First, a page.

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Frequently Asked Questions by Our Donors

Suggesting a Grant

How do I suggest a grant?

You can let us know which nonprofits you would like to support in one of three ways:

  • Send them in writing, using this form, to The New York Community Trust, 909 Third Avenue, New York NY 10022
  • Fax them to 212-532-8528, Attn: Donor Relations
  • Use our online service for donors, MyNYCT

You can download a Grant Suggestion form or request one from our donor department at (212) 686-0010 x353.

What does The Trust do with my suggestion?

We ensure that the charities suggested are recognized by the Internal Revenue Service as tax-exempt and that they meet our standards for responsible management and effective programs.

What information do I need to include with my suggestion?

The name and address of the charity, the amount of the proposed grant ($250 or more), and its purpose (general support or a specific project). Including a contact person at the charity is also helpful to us.

If you would like us to send a copy of the check to someone besides the advisors of the fund, please send us their name and address.

Do I have to make grant suggestions?

Yes. You set up the fund to benefit charity. If you don't make any recommendations for more than a year, we'll remind you. We also understand that some donors want to accumulate income over several years in order to make a large grant, and, to the extent permitted by law, we work to accommodate them.

Can The Trust help me identify possible grantees?

Yes. There are many effective nonprofits in the New York City area, and choosing among them can be difficult. We hope that our grants newsletters, annual reports, and occasional papers on special topics sent to donors expand your knowledge of philanthropy. Our grantmaking staff is among the best in its field and can identify priority needs, suggest charitable organizations, and provide information to help you make an informed decision. For further help, please contact Bob Edgar or Gay Young at (212) 686-0010 x377.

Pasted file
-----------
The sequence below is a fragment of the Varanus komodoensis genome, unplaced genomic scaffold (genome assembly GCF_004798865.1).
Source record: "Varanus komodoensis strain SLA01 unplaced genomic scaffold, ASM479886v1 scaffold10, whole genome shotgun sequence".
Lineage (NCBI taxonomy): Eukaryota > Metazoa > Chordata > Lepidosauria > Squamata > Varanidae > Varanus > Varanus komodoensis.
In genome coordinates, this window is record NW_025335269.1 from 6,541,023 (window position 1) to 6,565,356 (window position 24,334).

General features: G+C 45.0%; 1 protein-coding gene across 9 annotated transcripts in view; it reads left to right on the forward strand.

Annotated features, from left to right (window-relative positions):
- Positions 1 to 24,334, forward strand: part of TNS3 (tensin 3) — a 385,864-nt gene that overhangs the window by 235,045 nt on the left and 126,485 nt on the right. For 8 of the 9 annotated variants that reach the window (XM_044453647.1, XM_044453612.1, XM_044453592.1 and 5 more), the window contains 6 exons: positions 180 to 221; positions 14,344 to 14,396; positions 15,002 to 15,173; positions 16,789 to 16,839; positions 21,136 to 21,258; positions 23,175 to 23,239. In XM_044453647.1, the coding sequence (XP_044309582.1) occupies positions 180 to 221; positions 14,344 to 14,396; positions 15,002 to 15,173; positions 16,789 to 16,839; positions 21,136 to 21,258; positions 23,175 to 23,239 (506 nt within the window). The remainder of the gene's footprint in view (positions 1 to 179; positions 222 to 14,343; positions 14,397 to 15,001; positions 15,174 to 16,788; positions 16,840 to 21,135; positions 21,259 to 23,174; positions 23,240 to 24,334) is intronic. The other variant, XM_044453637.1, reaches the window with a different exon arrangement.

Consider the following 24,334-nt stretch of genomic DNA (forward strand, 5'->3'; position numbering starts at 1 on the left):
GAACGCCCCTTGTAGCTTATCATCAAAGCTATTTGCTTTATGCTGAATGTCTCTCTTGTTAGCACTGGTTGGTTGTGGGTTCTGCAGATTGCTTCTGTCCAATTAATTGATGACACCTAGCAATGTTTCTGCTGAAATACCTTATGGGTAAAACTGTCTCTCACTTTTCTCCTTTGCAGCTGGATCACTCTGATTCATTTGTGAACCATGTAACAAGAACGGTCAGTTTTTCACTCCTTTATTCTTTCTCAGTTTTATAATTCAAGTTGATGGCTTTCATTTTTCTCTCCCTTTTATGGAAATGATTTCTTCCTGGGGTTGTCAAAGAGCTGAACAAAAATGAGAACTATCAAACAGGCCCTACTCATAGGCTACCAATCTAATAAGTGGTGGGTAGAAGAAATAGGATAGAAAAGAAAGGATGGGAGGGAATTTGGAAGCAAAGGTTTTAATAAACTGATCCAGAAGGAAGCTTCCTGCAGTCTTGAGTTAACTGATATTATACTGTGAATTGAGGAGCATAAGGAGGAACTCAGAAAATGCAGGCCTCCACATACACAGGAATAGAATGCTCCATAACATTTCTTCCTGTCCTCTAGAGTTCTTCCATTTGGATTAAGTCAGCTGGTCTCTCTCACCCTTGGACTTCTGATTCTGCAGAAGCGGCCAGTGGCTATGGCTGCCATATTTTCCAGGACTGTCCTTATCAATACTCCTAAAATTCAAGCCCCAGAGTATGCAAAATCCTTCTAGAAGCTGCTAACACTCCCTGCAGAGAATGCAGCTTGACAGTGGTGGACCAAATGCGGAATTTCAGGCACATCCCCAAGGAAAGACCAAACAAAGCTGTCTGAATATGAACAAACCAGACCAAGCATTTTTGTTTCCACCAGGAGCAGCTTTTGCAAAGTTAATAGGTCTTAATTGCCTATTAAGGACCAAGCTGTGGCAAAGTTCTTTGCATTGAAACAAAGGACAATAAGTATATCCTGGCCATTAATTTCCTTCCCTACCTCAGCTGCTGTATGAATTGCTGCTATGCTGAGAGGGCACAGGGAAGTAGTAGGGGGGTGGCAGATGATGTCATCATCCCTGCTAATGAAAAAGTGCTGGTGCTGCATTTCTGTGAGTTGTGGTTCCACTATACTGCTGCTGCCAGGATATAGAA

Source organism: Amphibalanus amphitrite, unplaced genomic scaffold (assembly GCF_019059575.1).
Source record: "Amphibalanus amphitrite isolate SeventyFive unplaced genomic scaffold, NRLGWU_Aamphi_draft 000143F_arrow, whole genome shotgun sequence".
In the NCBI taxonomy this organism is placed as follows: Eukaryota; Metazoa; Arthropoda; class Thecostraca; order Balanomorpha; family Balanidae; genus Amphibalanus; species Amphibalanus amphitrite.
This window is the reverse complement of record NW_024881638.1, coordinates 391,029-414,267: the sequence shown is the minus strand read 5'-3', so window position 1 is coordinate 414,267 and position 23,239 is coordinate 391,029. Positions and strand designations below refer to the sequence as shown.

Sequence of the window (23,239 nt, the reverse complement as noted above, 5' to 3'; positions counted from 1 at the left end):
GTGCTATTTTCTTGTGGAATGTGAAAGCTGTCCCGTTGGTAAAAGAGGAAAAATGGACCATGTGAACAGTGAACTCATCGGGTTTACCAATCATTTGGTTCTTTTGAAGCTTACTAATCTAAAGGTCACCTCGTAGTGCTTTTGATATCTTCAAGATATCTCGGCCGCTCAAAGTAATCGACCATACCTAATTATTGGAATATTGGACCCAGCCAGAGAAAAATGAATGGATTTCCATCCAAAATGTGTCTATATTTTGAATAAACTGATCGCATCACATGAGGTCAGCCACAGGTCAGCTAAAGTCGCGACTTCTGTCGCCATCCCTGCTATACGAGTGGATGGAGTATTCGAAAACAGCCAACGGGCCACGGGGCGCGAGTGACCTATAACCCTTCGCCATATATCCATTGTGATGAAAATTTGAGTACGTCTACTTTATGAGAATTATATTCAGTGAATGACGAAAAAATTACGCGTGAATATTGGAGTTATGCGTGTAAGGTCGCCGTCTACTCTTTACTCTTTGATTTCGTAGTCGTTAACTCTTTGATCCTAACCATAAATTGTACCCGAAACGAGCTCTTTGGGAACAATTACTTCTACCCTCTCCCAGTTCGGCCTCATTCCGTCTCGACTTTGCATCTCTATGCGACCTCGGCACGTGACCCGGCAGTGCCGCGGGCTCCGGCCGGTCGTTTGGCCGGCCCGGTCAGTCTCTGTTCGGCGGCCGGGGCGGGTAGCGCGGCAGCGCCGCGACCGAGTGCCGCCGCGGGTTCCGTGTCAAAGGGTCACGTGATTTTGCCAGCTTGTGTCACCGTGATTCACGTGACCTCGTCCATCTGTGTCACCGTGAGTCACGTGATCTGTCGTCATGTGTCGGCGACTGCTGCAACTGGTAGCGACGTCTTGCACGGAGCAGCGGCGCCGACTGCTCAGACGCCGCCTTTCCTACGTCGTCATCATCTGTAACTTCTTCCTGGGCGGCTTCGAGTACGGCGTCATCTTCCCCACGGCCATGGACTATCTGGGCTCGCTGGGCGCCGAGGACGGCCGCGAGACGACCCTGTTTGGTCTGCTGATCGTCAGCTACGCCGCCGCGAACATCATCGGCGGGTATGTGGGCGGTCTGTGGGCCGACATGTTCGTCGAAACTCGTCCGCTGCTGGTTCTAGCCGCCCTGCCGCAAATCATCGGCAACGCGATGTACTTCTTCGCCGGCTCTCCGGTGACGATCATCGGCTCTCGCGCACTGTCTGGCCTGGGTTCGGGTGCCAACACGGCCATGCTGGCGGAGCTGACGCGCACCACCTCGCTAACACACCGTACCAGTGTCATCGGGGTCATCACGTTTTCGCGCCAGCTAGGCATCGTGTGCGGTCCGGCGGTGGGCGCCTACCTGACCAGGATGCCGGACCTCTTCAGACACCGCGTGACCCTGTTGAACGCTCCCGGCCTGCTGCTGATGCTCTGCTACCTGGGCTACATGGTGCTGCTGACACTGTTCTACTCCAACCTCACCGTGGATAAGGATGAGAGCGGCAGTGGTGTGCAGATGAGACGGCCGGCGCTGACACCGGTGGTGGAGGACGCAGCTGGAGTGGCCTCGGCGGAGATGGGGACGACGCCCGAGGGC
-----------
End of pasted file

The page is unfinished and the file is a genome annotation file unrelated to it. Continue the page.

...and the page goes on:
Am I the only person who can make grant suggestions?

No. As the founder of the fund, you can name other peoplerelatives, friends, or business associatesas advisors to suggest grants from your fund. If you would like to add or remove an advisor from your account, please fill out this nomination form and e-mail or mail it to us at our regular mailing address. Read more about adding or removing an advisor.

Can I add or remove a fund advisor?

Yes. If you are the founder of the fund, please fill out this nomination form and mail or e-mail it to us.

May I change the name of my fund?

Yes, if you are the founder, you can do so by sending us a letter requesting the name change.

May I use my fund to pay for the charitable portion of a membership at my local museum?

No, grants from donor-advised funds may only be used for charitable purposes. Our policy is based on the advice of our legal counsel (and the Council on Foundations’ legal counsel).  We have been advised that until the IRS issues rules saying otherwise donors may not receive more than an incidental benefit as the result of a distribution from a donor advised fund. Split payments (bifurcation), where the donor individually pays the non-charitable portion and the charitable portion is paid out of a donor advised fund, are not permitted. This means that our grants may not be used to pay, for example, dues, memberships, the charitable portion of a ticket to a charitable event, for goods bought at charitable auctions, or a donor’s legally enforceable pledge. When we learn that our grant has been misused, we contact the donor and ask that the entire grant be refunded.